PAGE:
(WASHINGTON) — The House select committee investigating the Jan. 6 Capitol attack on Wednesday sent records requests to eight government agencies, seeking records from the Trump White House and administration related to the Capitol Hill riot and efforts to overturn the 2020 election results.
The letters, the first investigative steps taken by the panel since its July hearing, suggest the panel is ramping up its far-reaching inquiry that aims to examine efforts in and around the Trump administration to challenge and overturn the election results before, during and after the Jan. 6 attack.
It could also spark a lengthy legal battle with the former president and his attorneys, who have criticized the inquiry and vowed to challenge efforts to obtain testimony and records.
The panel sent requests to the National Archives — which maintains and preserves Trump White House records — the Departments of Defense, Homeland Security, Justice and Interior, the Federal Bureau of Investigations, and several intelligence community agencies.
Its 12-page letter to the National Archives also requested records pertaining to more than 30 White House aides, lawyers, Trump family members and outside advisers, along with West Wing communications, records and visitors logs on and around the day of the Capitol riot.
The requests to the Justice Department and Pentagon are focused on records related to the “potential invocation of the Insurrection Act” and martial law – both proposed by several Trump allies outside the administration aiming to challenge the election results.
The panel is also seeking communications between the Justice Department and the former president’s campaign legal team “dealing with the validity of the 2020 election of challenges to the election’s outcome.”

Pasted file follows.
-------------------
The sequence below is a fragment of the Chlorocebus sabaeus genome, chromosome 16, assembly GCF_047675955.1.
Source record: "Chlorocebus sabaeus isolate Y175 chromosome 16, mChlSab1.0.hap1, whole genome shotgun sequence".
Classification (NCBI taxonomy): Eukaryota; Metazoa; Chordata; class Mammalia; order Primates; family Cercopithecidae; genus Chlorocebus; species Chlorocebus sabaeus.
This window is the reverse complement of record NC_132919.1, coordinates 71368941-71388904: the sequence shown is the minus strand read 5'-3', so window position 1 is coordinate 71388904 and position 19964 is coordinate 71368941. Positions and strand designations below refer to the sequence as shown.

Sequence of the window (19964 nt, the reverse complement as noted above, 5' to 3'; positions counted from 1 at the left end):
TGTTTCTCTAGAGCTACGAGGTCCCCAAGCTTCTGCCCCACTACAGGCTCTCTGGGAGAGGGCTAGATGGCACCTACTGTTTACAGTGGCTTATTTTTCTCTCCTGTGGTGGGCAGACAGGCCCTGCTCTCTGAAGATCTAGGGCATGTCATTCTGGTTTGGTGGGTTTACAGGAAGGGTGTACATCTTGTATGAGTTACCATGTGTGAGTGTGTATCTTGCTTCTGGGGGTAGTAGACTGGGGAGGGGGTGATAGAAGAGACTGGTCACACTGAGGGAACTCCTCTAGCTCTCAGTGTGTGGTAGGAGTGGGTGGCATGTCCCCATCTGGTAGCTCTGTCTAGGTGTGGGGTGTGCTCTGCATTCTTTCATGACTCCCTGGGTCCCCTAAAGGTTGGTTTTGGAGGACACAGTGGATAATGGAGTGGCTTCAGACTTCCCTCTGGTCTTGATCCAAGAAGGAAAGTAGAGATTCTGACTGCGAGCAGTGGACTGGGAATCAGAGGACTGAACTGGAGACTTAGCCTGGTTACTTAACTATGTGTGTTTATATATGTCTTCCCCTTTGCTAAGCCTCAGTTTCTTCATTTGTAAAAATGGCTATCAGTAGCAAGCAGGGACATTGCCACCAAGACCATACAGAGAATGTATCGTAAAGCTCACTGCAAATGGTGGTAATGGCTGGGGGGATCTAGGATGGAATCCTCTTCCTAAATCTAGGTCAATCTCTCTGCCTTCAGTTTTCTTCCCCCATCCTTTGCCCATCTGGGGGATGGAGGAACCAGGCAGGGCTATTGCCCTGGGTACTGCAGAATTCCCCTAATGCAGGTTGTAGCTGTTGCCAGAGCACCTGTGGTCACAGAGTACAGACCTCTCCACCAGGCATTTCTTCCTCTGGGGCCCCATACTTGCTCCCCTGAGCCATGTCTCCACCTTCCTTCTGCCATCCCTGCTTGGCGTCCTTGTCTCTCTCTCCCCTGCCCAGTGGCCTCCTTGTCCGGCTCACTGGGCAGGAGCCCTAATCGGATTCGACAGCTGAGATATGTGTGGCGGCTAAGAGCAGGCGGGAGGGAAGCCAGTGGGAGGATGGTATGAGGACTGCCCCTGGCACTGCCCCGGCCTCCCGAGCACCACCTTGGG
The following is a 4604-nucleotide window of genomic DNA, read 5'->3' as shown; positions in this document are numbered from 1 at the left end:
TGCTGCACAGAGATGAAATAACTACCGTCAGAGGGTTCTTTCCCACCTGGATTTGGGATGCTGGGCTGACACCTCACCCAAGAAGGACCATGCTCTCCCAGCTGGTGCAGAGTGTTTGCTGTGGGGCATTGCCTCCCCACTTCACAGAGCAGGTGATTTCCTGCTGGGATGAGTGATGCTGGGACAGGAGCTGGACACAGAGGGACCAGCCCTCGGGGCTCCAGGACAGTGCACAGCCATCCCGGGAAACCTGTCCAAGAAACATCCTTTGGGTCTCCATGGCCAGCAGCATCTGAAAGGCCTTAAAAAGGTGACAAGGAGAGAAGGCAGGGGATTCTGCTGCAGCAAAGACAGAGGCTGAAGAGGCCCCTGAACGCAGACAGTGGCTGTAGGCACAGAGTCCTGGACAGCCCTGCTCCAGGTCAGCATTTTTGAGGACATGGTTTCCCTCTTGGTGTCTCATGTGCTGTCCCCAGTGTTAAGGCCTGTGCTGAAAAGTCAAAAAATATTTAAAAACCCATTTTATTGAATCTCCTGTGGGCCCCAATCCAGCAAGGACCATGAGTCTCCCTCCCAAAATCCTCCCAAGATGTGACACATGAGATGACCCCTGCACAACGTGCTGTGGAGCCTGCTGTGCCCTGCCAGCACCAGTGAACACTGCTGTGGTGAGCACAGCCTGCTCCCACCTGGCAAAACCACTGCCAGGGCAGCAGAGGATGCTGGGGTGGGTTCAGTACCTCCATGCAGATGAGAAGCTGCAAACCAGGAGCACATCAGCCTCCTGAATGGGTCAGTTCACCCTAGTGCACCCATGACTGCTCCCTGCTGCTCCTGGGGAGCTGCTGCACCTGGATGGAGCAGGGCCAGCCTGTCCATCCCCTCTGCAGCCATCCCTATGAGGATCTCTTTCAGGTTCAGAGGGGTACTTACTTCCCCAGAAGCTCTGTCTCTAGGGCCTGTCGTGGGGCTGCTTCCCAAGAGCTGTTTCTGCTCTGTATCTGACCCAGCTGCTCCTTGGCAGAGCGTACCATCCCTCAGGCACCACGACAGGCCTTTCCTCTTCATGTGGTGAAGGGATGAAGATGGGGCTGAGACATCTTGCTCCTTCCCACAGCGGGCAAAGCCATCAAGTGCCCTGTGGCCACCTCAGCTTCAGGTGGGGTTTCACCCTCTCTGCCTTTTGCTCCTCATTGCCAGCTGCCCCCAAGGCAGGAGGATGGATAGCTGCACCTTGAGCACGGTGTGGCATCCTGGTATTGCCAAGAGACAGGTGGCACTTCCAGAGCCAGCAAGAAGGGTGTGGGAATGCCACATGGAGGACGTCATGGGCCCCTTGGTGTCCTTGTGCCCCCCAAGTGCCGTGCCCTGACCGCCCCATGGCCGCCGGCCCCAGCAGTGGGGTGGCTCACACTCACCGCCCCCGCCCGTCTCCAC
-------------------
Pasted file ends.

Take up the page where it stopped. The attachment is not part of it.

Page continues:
“We will look at all records at some point,” Chairman Bennie Thompson, D-Miss., told reporters on Monday, adding that the committee has a list of “several hundred people” investigators hope to contact as part of their investigation.
The panel requested from the Department of Homeland Security records related to intelligence gathered on threats prior to the Capitol attack, including those against Vice President Mike Pence, as well as Secret Service records regarding the protection of Pence and his family.
The panel is also poised to issue records preservation requests to telecommunications and social media companies, ahead of any potential subpoenas, for the phone, text, email and social media records of individuals of interest to the investigation – including, potentially members of Congress.
The committee, whose nine members meet in person or over Zoom roughly twice a week, could hold its next hearing in September when Congress reconvenes.
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